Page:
Political power grows out of the barrel of a gun: Mao’s famous quote is the message of Under the Dome, I think, and it examines both the possession and absence of that power in ferocious detail.
Thus far Curt and I are the only ones to finish one of the biggest of Stephen King’s doorstoppers, ands I’m sure he’s all snarky now ’cause I beat him to the review (on the other hand…maybe not: when the Hippie is working up on the Ardberg Problem and getting more whiskies to taste, it’s tough to make him pay attention).
To summarize the Tome of the Dome, here it is: an impenetrable, invisible barrier suddenly rises to surround a small Maine town (shades of the Simpsons Movie!), and the novel charts the course of the dissolution of small town America into chaos. Battle lines are drawn, good guys and bad guys identified, and around it all coils the mystery of where the Dome originated (or who made it happen), and the efforts of the outside world to penetrate it or break it. Big Jim Rennie, a hissable bad guy most will love to hate (and one of the great villains in modern fiction in the opinion of this writer) in a surprisingly short time takes the reins of power in his hands, orchestrates riots, embryonic death squads, and in him you see Hitler, Pol Pot, and maybe even Dick Cheney. Opposing him his a former Iraqi war veteran called Dale Barbera, who was a short order cook and was leaving town as the Dome came down and then….
I don’t want to go into too many details here (that would, to some extent, be futile and in any case be a spoiler): this review is less of a discussion of the plot than that of the writing and the author itself. Stephen King notes in his usual commentary to his readers that he had this idea many years ago (in 1976), but it was so large a canvas that he scurried away crying to his mommy until now. Reading it, you can understand why: the events of this 1000+ page novel are those of five days, and with a cast of (literally) a hundred or more.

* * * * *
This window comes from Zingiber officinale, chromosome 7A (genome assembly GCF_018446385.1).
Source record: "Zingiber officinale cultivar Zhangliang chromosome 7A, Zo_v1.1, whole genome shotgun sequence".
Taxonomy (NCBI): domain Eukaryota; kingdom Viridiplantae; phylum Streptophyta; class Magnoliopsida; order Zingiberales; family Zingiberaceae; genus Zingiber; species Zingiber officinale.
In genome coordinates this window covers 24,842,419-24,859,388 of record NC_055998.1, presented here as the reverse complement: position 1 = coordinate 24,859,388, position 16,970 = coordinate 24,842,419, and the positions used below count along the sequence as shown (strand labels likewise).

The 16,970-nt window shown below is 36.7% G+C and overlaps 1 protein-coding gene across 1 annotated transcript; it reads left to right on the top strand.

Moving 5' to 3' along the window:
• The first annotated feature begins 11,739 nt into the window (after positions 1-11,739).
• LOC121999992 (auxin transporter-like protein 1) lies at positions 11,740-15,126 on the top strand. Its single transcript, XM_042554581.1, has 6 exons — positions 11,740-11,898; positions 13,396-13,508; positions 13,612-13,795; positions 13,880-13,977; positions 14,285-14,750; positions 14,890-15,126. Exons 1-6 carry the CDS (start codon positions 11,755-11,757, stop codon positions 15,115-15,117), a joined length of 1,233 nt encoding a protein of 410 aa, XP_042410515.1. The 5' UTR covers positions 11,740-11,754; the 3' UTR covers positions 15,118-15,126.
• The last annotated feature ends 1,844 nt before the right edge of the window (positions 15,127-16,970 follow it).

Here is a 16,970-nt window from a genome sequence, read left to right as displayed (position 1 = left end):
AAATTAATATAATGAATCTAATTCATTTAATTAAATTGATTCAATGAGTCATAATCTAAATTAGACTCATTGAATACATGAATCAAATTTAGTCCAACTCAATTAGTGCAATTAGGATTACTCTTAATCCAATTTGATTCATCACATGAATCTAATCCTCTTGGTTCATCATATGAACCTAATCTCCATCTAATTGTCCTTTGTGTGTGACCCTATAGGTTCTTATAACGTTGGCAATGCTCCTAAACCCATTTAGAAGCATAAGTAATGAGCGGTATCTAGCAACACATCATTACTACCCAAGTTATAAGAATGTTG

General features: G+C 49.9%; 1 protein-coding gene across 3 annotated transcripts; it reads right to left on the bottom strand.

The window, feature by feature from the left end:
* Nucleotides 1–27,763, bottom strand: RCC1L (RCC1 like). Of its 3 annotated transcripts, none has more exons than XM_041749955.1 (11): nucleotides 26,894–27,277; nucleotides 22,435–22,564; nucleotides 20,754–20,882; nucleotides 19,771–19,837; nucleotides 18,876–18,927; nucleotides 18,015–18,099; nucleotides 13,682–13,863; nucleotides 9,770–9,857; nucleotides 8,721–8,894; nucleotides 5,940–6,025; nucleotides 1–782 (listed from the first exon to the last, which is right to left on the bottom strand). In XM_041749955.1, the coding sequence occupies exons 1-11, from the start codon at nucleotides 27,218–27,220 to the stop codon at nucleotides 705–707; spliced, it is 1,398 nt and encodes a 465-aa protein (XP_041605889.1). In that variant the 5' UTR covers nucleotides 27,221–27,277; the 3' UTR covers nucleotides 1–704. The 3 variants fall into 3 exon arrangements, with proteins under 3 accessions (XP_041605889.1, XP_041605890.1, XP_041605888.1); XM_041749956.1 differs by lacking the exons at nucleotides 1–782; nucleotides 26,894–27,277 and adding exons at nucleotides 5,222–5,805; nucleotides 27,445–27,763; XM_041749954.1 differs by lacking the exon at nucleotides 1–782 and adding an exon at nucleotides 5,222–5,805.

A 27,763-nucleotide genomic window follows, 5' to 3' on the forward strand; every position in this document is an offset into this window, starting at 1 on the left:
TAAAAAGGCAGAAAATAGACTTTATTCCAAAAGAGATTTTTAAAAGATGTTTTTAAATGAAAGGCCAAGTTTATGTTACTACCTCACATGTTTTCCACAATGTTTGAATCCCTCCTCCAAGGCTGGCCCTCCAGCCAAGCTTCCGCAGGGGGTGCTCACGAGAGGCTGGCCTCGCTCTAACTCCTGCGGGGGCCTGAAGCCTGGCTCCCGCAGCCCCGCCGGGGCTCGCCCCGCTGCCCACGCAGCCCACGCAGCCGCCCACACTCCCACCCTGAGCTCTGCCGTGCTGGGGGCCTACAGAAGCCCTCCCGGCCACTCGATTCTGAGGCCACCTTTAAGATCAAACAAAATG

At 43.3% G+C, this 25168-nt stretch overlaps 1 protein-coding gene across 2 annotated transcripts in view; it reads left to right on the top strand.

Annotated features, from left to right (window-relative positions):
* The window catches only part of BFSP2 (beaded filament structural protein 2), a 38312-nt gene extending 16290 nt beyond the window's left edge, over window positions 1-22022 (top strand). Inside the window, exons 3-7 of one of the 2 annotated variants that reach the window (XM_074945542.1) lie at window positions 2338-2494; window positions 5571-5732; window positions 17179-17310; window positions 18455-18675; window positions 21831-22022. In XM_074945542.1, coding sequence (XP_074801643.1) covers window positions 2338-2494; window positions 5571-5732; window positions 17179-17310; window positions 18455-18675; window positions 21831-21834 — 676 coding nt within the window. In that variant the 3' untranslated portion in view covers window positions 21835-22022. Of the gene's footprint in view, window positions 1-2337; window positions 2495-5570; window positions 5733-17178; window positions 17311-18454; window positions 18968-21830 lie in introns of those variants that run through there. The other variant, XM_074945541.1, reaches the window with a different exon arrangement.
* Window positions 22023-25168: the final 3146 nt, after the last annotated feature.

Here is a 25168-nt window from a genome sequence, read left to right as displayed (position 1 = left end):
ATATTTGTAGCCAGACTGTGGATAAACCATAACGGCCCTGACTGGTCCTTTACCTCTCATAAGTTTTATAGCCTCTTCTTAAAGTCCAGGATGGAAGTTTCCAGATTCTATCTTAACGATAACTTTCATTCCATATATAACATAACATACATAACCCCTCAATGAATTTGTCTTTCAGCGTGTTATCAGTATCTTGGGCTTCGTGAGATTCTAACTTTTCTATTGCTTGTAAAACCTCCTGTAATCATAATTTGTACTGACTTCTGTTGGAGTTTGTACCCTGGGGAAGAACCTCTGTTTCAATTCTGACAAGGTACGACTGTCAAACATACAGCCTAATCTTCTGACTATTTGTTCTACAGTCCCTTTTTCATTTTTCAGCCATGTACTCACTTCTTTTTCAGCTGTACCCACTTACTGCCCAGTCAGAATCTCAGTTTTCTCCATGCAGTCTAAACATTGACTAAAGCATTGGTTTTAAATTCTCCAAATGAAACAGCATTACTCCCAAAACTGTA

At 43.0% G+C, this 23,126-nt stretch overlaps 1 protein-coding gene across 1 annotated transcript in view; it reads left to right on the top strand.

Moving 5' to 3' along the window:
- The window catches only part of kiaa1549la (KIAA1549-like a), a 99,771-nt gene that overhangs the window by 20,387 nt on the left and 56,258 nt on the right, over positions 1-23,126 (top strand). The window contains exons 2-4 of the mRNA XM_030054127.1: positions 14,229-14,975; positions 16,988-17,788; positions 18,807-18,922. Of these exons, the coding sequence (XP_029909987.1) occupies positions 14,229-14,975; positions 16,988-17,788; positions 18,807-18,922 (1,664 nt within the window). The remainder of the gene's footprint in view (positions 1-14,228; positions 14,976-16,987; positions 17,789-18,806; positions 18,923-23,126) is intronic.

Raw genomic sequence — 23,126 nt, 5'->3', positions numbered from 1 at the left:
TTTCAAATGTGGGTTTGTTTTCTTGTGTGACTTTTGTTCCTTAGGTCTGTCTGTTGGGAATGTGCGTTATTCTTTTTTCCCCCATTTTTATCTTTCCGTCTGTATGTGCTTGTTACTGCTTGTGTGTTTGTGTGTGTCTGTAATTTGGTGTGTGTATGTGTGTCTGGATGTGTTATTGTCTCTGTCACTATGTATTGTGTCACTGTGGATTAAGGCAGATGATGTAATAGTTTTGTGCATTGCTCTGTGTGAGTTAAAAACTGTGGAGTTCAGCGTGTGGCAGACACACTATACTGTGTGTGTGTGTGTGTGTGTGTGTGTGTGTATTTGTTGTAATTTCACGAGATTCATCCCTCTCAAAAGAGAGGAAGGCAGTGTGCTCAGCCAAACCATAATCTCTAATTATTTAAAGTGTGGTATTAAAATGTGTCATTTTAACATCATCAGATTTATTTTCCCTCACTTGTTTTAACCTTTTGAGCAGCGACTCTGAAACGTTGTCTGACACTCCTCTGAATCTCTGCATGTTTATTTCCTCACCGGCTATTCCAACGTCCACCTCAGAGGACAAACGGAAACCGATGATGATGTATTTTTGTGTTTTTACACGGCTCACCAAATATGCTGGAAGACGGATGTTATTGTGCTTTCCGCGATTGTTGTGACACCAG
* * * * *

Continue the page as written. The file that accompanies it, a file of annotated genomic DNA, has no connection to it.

As with all of King’s later work, there is an incredible attention to detail (his hallmark, one might say, and one of the reasons why it is so long). Events are meticulously plotted and there is liberal use of foreshadowing: King does not cheat or resort to a Deus ex Machina to get his heroes out of the jam they are in. Characters are described in rich and vivid language, have complex inner lives, and while the two main protagonists are Good and Evil, most of the rest fall – as they should – on varying shades of gray. Good guys make mistakes and have strokes of luck, bad guys have ruthless ambition and screw up, but none act against their natures. And it is a mark of the strength of King’s writing that one feels pity for Junior Rennie, and even Carter (at the end), among others.